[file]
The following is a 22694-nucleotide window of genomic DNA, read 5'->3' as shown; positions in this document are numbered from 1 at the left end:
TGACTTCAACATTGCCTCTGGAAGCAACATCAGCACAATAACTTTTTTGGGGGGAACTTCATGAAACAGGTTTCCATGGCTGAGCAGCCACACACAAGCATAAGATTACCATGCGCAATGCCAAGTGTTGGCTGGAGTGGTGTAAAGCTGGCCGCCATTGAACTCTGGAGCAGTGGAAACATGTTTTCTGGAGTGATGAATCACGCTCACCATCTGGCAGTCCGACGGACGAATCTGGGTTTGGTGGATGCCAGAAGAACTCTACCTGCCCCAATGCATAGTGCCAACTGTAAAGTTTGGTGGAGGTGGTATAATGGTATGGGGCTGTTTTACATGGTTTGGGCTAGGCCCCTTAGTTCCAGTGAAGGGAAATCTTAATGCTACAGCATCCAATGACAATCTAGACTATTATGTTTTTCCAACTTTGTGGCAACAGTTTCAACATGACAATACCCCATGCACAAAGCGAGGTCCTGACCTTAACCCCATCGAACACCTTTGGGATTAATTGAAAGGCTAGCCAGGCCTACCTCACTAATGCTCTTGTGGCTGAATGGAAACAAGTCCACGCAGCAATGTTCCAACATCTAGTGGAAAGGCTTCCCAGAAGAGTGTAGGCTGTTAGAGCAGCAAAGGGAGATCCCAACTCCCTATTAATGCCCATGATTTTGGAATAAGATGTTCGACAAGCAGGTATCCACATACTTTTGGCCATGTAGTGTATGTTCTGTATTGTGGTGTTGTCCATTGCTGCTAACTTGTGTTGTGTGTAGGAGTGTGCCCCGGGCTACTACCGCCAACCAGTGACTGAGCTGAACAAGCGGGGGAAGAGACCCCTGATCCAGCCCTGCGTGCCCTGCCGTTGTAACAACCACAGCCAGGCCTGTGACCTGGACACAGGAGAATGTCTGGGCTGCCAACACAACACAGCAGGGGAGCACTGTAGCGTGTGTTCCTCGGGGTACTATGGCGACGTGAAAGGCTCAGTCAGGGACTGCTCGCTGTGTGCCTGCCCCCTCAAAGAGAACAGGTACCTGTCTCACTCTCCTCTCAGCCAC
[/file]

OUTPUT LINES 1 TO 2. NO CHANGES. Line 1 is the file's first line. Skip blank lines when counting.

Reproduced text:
The following is a 22694-nucleotide window of genomic DNA, read 5'->3' as shown; positions in this document are numbered from 1 at the left end:
TGACTTCAACATTGCCTCTGGAAGCAACATCAGCACAATAACTTTTTTGGGGGGAACTTCATGAAACAGGTTTCCATGGCTGAGCAGCCACACACAAGCATAAGATTACCATGCGCAATGCCAAGTGTTGGCTGGAGTGGTGTAAAGCTGGCCGCCATTGAACTCTGGAGCAGTGGAAACATGTTTTCTGGAGTGATGAATCACGCTCACCATCTGGCAGTCCGACGGACGAATCTGGGTTTGGTGGATGCCAGAAGAACTCTACCTGCCCCAATGCATAGTGCCAACTGTAAAGTTTGGTGGAGGTGGTATAATGGTATGGGGCTGTTTTACATGGTTTGGGCTAGGCCCCTTAGTTCCAGTGAAGGGAAATCTTAATGCTACAGCATCCAATGACAATCTAGACTATTATGTTTTTCCAACTTTGTGGCAACAGTTTCAACATGACAATACCCCATGCACAAAGCGAGGTCCTGACCTTAACCCCATCGAACACCTTTGGGATTAATTGAAAGGCTAGCCAGGCCTACCTCACTAATGCTCTTGTGGCTGAATGGAAACAAGTCCACGCAGCAATGTTCCAACATCTAGTGGAAAGGCTTCCCAGAAGAGTGTAGGCTGTTAGAGCAGCAAAGGGAGATCCCAACTCCCTATTAATGCCCATGATTTTGGAATAAGATGTTCGACAAGCAGGTATCCACATACTTTTGGCCATGTAGTGTATGTTCTGTATTGTGGTGTTGTCCATTGCTGCTAACTTGTGTTGTGTGTAGGAGTGTGCCCCGGGCTACTACCGCCAACCAGTGACTGAGCTGAACAAGCGGGGGAAGAGACCCCTGATCCAGCCCTGCGTGCCCTGCCGTTGTAACAACCACAGCCAGGCCTGTGACCTGGACACAGGAGAATGTCTGGGCTGCCAACACAACACAGCAGGGGAGCACTGTAGCGTGTGTTCCTCGGGGTACTATGGCGACGTGAAAGGCTCAGTCAGGGACTGCTCGCTGTGTGCCTGCCCCCTCAAAGAGAACAGGTACCTGTCTCACTCTCCTCTCAGCCAC